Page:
Why China’s One Belt One Road Has Investors Salivating
China is determined to become a global power. To increase its global economic and political footprint, China is implementing what promises to be the largest infrastructure project in history: One Belt, One Road (OBOR).
OBOR involves more than 60 countries making up nearly two-thirds of the world’s population, stretching from China’s Yellow Sea in the east to the Dutch port of Rotterdam in the west. Total investment in OBOR could reach $1 billion over the next decade. Much of that will come from the Chinese government and state-owned banks.
OBOR is a major power play by China. Many analysts view the project as a strategic challenge to the US. By increasing its presence in Central Asia and Europe, the thinking goes, China hopes to supplant the US as the world’s leading power.
Will China succeed? We won’t know for decades. But we already know one thing: Companies from all over the world will benefit from the project.
American Companies Can Benefit from OBOR
International sales are crucial for companies traded on US stock markets. S&P 500 companies made 44.3% of their sales outside of the US in 2015, according to data from the Wall Street Journal. Asian sales make up a pretty small proportion of that—7.8% in 2014—but there’s a lot of room for growth.
That’s where OBOR comes in. The Chinese government needs foreign help to implement the project. Engineering and construction firms are chomping at the bit to provide the contacts, expertise, and technology that Chinese companies can’t.
A roster of US-based heavy hitters including Honeywell International Inc., General Electric Co., and Caterpillar Inc. are all jockeying for position on the OBOR.
John Rice, the CEO of GE’s global growth and operations department, gushed about his company’s current operations in Asia: “We are on the ground in almost all of the Belt and Road countries, with local knowledge and understanding, as well as access to technology and deep domain expertise.”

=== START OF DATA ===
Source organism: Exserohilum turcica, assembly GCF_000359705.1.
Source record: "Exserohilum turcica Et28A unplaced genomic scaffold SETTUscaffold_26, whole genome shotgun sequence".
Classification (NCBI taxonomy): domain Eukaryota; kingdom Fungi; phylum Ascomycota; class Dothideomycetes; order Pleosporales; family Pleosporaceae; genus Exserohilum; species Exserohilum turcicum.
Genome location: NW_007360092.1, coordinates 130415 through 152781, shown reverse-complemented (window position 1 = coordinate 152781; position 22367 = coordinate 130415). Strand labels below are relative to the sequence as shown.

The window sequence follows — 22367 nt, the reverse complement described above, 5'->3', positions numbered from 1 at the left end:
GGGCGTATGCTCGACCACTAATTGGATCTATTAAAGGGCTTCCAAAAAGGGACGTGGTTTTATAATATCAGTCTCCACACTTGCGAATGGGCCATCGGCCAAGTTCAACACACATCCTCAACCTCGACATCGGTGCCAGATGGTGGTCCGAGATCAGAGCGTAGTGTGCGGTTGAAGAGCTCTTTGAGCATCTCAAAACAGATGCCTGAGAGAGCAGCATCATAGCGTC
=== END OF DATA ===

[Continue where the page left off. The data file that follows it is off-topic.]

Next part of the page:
Stocks Worth Betting On
GE is one stock we’re following closely. The company projects OBOR to add $5 billion to its annual sales. That’s already starting to happen. GE recently sold two gas turbines to a Chinese company building a power plant in Pakistan. The company is having a tough year on the stock market—losing 13% of its value from the end of December to the end of June. The long-term outlook is positive, however.
Siemens (SIEGY) has been operating in China since 1899 and each year makes about $7.5 billion in sales there. Given its strong position, Siemens should have privileged access to power transmission, industrial automation, and business services contracts. Siemens’s stock has been gaining steadily in 2017, from $55.32 on January 3 to $69.15 by the end of June.
Honeywell (HON) also stands to benefit from OBOR. The US-based company recently provided a natural gas control system for a pipeline stretching from Uzbekistan to China. OBOR should bring similar opportunities, as well as contracts to provide systems for everything from airports to hotels.
Stock market investors have been bullish on Honeywell in 2017. At the time of writing, it was up 13.7% from the start of the year.
OBOR is an immense project that will involve thousands of companies. Most of those will be Chinese—the state-sponsored Industrial and Commercial Bank of China Ltd. gives preferential firms to Chinese companies.
However, the Chinese government is going to need outside help, especially from engineering and construction firms that specialize in advanced technologies.
OBOR looks like a strategy to push the US out of Central Asia. In the process of doing that, American companies—and stock market investors—could win big.